• Jay LeCavalier says:

    Are you a caveman? You sound like you were born under a rock.

  • gforce20001 says:

    Some individuals excel in solitary, others might dwindle. Within groups, the opposing perspectives of the members are continually processing the ideas of others through their own mental schemata. It appears as if one should become more creative in groups due to the sheer amount of aspects they themselves didn't think of. But at that point, it becomes a number game.

  • melancholiac says:

    Excellent point and a paradox that needs resolving.

  • kree1964 says:

    I think he's "human" actually…

  • Phillip Ryman says:

    Bow ties are cool because of Bill Nye.

  • 13wolfmoon says:

    SO WHAT?

  • Patched 87 says:

    this guy won the Nobel Prize purely on the way he speaks and dresses

  • Heeze Worthy says:

    Very interesting, I think I might be one!!

  • LordOfTheDolls says:

    this guy has huge ears and he is boring.

  • kevin christy says:

    of course yes sir! liked this very much but i believe your too concerned with the creative right side as apposed to the rational thinking left side, math. did also like the aphasia moment. as the brilliant neurologist that U r R u willing to evaluate Ur self. R u math or art. i think Ur lacking in math skills and R u able to say so for those that come after U. i'm really hoping Ur going to do a follow up to this very real big think.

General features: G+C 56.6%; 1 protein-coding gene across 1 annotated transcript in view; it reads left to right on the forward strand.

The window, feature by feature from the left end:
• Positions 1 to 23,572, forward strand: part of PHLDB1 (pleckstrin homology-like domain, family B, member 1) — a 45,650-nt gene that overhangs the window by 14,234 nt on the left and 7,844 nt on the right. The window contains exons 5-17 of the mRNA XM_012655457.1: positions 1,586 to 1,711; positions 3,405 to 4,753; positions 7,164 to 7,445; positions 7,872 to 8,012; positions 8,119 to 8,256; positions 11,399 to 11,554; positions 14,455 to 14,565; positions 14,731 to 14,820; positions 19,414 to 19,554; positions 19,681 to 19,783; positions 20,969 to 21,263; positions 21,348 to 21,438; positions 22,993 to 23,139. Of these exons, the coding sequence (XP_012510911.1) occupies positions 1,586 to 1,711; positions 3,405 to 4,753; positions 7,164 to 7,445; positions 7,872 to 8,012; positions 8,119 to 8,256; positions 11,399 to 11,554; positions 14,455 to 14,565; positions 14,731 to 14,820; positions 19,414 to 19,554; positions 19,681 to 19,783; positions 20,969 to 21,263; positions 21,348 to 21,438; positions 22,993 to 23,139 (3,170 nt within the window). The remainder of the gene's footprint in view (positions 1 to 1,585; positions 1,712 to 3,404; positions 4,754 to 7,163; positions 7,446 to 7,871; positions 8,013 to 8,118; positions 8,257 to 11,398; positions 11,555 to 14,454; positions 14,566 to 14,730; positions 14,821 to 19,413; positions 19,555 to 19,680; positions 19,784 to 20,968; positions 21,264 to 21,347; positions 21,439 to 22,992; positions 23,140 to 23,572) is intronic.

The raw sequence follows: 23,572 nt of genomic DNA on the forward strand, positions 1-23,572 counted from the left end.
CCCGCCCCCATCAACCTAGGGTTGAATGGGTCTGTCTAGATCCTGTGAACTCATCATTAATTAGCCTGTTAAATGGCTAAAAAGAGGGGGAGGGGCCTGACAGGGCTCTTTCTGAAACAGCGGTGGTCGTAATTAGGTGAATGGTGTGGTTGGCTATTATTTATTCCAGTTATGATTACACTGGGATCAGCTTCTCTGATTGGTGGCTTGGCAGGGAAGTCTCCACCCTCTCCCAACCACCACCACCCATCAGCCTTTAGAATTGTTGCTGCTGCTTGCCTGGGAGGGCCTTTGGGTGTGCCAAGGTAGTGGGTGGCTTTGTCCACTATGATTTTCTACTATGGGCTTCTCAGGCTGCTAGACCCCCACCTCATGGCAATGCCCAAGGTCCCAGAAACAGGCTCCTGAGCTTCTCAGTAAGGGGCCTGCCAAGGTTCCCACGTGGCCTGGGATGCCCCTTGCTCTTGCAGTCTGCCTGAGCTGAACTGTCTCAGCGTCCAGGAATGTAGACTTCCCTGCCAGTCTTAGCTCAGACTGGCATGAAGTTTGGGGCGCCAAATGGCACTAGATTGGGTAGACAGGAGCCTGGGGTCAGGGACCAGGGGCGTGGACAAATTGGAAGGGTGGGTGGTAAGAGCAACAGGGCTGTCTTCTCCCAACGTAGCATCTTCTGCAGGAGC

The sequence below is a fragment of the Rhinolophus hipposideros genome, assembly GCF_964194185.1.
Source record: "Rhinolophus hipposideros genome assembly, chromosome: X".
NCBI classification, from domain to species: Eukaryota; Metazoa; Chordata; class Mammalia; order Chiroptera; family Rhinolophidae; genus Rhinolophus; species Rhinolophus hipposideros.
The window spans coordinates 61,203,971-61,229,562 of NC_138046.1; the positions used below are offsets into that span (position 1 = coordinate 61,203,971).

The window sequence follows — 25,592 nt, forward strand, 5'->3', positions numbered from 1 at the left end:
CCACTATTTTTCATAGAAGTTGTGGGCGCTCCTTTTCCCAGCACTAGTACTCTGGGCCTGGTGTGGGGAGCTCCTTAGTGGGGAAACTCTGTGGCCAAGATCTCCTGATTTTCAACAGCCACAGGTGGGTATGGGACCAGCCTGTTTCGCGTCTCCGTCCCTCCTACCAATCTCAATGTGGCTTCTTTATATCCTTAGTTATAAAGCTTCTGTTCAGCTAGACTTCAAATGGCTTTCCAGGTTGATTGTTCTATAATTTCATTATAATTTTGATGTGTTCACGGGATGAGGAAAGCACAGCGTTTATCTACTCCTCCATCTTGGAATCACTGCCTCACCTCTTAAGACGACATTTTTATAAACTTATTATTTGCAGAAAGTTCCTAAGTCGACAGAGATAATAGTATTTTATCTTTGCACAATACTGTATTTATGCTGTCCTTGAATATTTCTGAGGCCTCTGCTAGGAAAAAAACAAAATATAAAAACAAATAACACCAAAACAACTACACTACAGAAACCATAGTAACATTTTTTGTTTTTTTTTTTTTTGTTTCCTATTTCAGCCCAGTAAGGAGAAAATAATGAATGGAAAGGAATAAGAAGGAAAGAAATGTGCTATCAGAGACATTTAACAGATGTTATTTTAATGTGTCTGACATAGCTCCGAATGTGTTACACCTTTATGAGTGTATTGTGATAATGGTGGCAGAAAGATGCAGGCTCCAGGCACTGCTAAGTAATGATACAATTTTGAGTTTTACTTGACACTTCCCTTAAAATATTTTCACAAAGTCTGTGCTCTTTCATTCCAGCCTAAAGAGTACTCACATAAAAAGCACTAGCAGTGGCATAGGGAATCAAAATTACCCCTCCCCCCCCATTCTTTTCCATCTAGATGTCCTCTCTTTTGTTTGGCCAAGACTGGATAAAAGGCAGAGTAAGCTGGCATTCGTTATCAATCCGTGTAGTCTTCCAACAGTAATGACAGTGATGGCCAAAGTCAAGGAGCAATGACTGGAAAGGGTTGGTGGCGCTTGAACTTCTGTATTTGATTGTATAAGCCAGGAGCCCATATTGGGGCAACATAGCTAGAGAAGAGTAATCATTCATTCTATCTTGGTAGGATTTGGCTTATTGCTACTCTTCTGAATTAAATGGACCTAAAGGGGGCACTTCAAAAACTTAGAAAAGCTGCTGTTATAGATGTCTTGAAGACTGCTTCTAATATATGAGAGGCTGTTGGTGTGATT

slayerwulfe cave

  • kevin christy says:

    plz U tube R the top comments, the top comments or R u trying to out the Yahoo commentary
    slayerwulfe cave

  • Cesar Cavalcanti says:

    is this the 6 flags guy?

  • kmarinas86 says:

    Word. Truly, standard deviations and such are under-looked and/or under-reported in such brain studies. People tend to judge by averages rather than possibilities.

  • Utsusemi says:

    You're boring.

  • maciu bez says:

    ja tu od scifuna jakiś polak tu być???

  • Lee Ann Steinmetz says:

    This is a very informative video. Thank you.

  • TheScientistA4 says:

    I would venture a guess that group interactions actually stifle creativity to some degree. We become much more of a "hive mind" in groups. The existence of nationalism, religion, etc., largely stems from this hive mind. In order for the exchange of ideas in groups to be really productive, each individual needs to understand that their view may be wrong. But of course, who wants to admit to being wrong?

  • Duncan Hunter says:

    I love this channel and vlog brothers!

  • Michael Sprawson says:

    Ah yes, the aha! moment. There is evidence of this as the humorist delivers the main point of his joke, whereupon, as it "clicks" with the audience, there is this spontaneous aha! moment on FAST FORWARD, as in, aha! ha! ha! ha! ha! ha! ha! ha!

  • Andy H says: